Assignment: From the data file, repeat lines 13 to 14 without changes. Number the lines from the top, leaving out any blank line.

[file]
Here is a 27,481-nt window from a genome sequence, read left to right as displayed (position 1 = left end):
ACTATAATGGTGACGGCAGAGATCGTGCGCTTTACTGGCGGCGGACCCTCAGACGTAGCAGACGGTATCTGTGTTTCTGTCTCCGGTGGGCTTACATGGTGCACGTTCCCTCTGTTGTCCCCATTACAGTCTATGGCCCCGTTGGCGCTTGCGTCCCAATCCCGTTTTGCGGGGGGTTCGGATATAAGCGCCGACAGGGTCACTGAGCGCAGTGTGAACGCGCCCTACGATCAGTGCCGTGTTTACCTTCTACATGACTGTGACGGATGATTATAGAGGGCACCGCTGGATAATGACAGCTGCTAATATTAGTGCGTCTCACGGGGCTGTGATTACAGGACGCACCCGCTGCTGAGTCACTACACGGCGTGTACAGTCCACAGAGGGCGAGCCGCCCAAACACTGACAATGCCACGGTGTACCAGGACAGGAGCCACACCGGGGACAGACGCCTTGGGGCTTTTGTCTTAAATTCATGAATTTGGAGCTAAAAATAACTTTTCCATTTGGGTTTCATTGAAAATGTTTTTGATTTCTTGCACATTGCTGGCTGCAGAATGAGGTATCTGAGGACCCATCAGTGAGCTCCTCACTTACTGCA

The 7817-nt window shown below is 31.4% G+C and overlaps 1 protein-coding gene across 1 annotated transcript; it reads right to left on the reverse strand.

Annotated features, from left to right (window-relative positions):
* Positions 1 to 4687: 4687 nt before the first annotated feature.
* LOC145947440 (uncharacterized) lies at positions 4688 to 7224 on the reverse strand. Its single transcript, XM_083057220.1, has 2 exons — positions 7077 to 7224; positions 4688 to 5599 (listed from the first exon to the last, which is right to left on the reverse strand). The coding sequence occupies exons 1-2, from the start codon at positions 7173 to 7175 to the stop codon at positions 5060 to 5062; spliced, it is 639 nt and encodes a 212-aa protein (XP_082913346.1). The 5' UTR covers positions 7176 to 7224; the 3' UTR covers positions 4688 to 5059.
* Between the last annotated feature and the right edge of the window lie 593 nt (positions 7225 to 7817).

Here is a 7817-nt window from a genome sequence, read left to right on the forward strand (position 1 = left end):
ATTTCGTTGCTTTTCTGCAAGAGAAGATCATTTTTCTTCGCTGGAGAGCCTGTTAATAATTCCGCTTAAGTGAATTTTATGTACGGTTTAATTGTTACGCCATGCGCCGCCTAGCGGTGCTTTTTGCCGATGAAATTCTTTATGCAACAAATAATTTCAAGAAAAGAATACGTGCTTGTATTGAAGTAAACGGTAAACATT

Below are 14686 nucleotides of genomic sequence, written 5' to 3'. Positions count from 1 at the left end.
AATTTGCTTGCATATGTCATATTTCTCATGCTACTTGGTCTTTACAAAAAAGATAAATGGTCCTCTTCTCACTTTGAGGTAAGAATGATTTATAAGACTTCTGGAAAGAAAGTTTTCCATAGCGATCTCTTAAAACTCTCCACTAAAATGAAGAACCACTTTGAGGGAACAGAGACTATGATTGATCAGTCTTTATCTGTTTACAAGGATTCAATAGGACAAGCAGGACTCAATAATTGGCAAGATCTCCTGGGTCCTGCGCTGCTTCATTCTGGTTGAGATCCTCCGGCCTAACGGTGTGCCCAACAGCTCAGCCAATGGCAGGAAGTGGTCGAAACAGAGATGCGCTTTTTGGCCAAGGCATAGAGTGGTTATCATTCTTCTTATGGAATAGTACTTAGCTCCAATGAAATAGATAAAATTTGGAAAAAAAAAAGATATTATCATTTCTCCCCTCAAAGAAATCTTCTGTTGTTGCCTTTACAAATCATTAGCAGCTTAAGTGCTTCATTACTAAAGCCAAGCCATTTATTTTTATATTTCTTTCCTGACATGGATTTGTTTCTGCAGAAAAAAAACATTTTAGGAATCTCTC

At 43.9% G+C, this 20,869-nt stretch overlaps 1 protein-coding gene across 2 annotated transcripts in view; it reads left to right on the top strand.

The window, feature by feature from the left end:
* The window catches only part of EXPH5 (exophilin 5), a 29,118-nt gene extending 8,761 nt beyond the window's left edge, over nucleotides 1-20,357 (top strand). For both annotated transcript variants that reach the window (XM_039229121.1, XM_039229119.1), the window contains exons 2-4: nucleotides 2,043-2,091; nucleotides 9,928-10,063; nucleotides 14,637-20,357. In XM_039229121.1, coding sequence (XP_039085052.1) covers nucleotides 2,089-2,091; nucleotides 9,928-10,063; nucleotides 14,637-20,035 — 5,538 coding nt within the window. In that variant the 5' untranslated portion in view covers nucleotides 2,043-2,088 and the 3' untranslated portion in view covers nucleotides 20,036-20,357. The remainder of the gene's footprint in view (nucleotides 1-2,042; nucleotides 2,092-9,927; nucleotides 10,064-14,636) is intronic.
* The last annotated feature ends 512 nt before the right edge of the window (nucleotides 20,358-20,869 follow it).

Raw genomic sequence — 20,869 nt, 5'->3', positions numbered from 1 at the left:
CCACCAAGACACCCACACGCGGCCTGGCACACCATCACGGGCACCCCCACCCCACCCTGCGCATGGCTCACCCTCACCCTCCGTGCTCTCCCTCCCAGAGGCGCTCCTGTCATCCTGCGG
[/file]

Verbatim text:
The window, feature by feature from the left end:
* The window catches only part of EXPH5 (exophilin 5), a 29,118-nt gene extending 8,761 nt beyond the window's left edge, over nucleotides 1-20,357 (top strand). For both annotated transcript variants that reach the window (XM_039229121.1, XM_039229119.1), the window contains exons 2-4: nucleotides 2,043-2,091; nucleotides 9,928-10,063; nucleotides 14,637-20,357. In XM_039229121.1, coding sequence (XP_039085052.1) covers nucleotides 2,089-2,091; nucleotides 9,928-10,063; nucleotides 14,637-20,035 — 5,538 coding nt within the window. In that variant the 5' untranslated portion in view covers nucleotides 2,043-2,088 and the 3' untranslated portion in view covers nucleotides 20,036-20,357. The remainder of the gene's footprint in view (nucleotides 1-2,042; nucleotides 2,092-9,927; nucleotides 10,064-14,636) is intronic.